Improving the Performance of Index Insurance Using Crop Models and Phenological Monitoring

Afshar, Mahdı Hesamı
Higginbottom, Thomas P.
Parkes, Ben
Hufkens, Koen
Mansabdar, Sanjay
Ceballos, Francisco
Kramer, Berber
Extreme weather events cause considerable damage to the livelihoods of smallholder farmers globally. Whilst index insurance can help farmers cope with the financial consequences of extreme weather, a major challenge for index insurance is basis risk, where insurance payouts correlate poorly with actual crop losses. We analyse to what extent the use of crop simulation models and crop phenology monitoring can reduce basis risk in index insurance. Using a biophysical process-based crop model (Agricultural Production System sIMulator (APSIM)) applied for rice producers in Odisha, India, we simulate a synthetic yield dataset to train non-parametric statistical models to predict rice yields as a function of meteorological and phenological conditions. We find that the performance of statistical yield models depends on whether meteorological or phenological conditions are used as predictors and whether one aggregates these predictors by season or crop growth stage. Validating the preferred statistical model with observed yield data, we find that the model explains around 54% of the variance in rice yields at the village cluster (Gram Panchayat) level, outperforming vegetation index-based models that were trained directly on the observed yield data. Our methods and findings can guide efforts to design smart phenology-based index insurance and target yield monitoring resources in smallholder farming environments.


Improving performance of index insurance using crop models and phenological monitoring
Afshar, Mahdı Hesamı ; Parkes, Ben; Hufkens, Koen; Ceballos, Francisco (2020-05-04)
Extreme weather events pose significant risks to the livelihoods of smallholder farmers across Asia and Africa. Weather index-based insurance provides a potential solution to mitigate risks caused by crop failures, providing farmers with a payout in the event of a poor harvest. It also reduces costs relative to traditional indemnity insurance by eliminating the need for resource-intensive, in-situ assessment of losses. However, one challenge associated with weather index-based insurance is basis risk – wher...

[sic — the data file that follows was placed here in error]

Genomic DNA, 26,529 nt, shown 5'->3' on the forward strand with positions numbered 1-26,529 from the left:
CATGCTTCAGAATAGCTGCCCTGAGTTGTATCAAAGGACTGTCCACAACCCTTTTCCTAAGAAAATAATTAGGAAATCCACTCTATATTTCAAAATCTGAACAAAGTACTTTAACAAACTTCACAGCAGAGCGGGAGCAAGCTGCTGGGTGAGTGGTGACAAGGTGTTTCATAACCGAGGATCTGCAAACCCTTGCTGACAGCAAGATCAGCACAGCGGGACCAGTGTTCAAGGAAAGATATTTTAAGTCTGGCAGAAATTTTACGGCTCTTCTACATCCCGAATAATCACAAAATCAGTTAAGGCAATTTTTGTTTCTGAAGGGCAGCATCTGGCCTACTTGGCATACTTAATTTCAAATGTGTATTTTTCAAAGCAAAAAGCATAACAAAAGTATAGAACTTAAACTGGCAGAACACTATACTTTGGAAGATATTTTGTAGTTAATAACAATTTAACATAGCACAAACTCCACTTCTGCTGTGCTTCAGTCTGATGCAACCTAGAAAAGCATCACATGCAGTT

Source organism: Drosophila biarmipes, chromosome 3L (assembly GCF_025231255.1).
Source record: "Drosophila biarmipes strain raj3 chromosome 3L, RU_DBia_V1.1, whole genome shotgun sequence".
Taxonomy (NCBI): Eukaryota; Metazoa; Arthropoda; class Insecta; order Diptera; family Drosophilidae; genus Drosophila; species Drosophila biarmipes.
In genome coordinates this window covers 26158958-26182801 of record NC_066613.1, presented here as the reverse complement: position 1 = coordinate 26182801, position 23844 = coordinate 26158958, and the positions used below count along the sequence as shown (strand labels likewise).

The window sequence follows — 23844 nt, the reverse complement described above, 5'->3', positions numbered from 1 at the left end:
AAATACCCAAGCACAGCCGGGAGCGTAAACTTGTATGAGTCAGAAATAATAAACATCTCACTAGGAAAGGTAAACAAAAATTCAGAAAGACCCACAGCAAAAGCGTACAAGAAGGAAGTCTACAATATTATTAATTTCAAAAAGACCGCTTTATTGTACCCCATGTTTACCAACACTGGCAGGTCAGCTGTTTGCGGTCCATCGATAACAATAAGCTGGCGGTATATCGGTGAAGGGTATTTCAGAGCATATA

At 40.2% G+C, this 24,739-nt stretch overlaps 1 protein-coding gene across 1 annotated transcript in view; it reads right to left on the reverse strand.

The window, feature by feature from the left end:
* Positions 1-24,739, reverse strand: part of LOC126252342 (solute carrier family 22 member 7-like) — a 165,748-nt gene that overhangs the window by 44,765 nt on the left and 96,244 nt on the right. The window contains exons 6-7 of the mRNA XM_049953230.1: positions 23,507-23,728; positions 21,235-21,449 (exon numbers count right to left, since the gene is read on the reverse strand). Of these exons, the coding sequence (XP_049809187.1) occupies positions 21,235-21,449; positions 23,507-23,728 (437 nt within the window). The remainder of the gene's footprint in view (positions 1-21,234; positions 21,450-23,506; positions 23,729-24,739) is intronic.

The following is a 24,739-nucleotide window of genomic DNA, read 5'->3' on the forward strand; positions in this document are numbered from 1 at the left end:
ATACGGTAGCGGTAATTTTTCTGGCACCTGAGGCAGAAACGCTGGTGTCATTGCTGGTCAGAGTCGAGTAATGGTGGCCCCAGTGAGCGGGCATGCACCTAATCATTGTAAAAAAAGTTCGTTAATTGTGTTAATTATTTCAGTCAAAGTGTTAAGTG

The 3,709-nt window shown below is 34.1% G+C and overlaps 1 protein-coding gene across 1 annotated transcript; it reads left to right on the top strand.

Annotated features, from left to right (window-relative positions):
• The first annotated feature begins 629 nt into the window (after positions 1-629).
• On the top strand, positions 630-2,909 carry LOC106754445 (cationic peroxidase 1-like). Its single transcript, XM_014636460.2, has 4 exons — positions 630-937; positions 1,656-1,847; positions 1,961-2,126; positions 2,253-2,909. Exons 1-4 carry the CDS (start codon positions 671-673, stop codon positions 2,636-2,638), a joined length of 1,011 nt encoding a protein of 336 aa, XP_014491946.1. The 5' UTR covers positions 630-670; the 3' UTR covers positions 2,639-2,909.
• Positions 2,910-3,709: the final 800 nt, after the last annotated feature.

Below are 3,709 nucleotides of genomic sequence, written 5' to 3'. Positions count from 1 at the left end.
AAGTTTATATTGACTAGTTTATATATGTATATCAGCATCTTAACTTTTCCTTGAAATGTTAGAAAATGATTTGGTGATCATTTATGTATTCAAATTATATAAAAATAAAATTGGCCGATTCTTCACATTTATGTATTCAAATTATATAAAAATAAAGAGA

Overcoming basis risk in agricultural index insurance using crop simulation modeling and satellite crop phenology
Hesamı Afshar, Mehdı; Foster, Timothy; P. Higginbottom, Thomas; Parkes, Ben; Hufkens, Koen; Mansabdar, Sanjay; Ceballos, Francisco; Kramer, Berber (2021-04-19)
Extreme weather causes substantial damage to livelihoods of smallholder farmers globally and are projected to become more frequent in the coming decades as a result of climate change. Index insurance can theoretically help farmers to adapt and mitigate the risks posed by extreme weather events, providing a financial safety net in the event of crop damage or harvest failure. However, uptake of index insurance in practice has lagged far behind expectations. A key reason is that many existing index insurance p...
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Extreme flooding has become more prevalent due to climate change and has been causing extensive damage, loss of property, and fatalities around the world. Levees are often constructed to prevent inundation in floodplains and urban areas. Flood mitigation efforts during extreme floods include forcing a breach in the levee at a strategic location to avoid flooding at target locations. A well-known example of engineered levee breaches along the Mississippi River is the New Madrid Floodway at Birds Point, contr...
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Citation Formats
M. H. Afshar et al., “Improving the Performance of Index Insurance Using Crop Models and Phenological Monitoring,” REMOTE SENSING, vol. 13, no. 5, pp. 0–0, 2021, Accessed: 00, 2021. [Online]. Available: